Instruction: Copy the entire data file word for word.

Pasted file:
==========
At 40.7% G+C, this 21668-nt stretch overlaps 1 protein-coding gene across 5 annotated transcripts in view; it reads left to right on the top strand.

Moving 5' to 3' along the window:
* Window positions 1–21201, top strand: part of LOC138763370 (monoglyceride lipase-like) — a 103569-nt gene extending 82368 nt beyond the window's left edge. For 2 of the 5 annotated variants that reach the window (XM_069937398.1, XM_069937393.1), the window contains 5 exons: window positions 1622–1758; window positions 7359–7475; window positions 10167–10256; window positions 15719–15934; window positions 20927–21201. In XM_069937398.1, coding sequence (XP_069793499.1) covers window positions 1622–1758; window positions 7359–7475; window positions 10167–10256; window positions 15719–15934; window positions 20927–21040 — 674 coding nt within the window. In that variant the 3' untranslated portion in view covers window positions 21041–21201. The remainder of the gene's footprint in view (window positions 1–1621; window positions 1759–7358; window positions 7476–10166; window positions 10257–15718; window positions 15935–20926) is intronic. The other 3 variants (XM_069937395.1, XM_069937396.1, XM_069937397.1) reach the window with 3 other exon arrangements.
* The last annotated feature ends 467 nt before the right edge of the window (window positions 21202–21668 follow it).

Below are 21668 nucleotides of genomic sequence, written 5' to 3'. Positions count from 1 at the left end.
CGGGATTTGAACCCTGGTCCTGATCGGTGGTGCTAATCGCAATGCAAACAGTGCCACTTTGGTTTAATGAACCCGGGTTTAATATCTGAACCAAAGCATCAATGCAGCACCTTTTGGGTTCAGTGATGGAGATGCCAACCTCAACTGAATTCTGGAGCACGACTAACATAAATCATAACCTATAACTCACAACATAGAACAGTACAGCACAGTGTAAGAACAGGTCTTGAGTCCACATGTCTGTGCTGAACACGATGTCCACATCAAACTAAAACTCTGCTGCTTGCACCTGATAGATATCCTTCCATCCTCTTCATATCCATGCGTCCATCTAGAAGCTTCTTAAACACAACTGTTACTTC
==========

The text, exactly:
At 40.7% G+C, this 21668-nt stretch overlaps 1 protein-coding gene across 5 annotated transcripts in view; it reads left to right on the top strand.

Moving 5' to 3' along the window:
* Window positions 1–21201, top strand: part of LOC138763370 (monoglyceride lipase-like) — a 103569-nt gene extending 82368 nt beyond the window's left edge. For 2 of the 5 annotated variants that reach the window (XM_069937398.1, XM_069937393.1), the window contains 5 exons: window positions 1622–1758; window positions 7359–7475; window positions 10167–10256; window positions 15719–15934; window positions 20927–21201. In XM_069937398.1, coding sequence (XP_069793499.1) covers window positions 1622–1758; window positions 7359–7475; window positions 10167–10256; window positions 15719–15934; window positions 20927–21040 — 674 coding nt within the window. In that variant the 3' untranslated portion in view covers window positions 21041–21201. The remainder of the gene's footprint in view (window positions 1–1621; window positions 1759–7358; window positions 7476–10166; window positions 10257–15718; window positions 15935–20926) is intronic. The other 3 variants (XM_069937395.1, XM_069937396.1, XM_069937397.1) reach the window with 3 other exon arrangements.
* The last annotated feature ends 467 nt before the right edge of the window (window positions 21202–21668 follow it).

Below are 21668 nucleotides of genomic sequence, written 5' to 3'. Positions count from 1 at the left end.
CGGGATTTGAACCCTGGTCCTGATCGGTGGTGCTAATCGCAATGCAAACAGTGCCACTTTGGTTTAATGAACCCGGGTTTAATATCTGAACCAAAGCATCAATGCAGCACCTTTTGGGTTCAGTGATGGAGATGCCAACCTCAACTGAATTCTGGAGCACGACTAACATAAATCATAACCTATAACTCACAACATAGAACAGTACAGCACAGTGTAAGAACAGGTCTTGAGTCCACATGTCTGTGCTGAACACGATGTCCACATCAAACTAAAACTCTGCTGCTTGCACCTGATAGATATCCTTCCATCCTCTTCATATCCATGCGTCCATCTAGAAGCTTCTTAAACACAACTGTTACTTC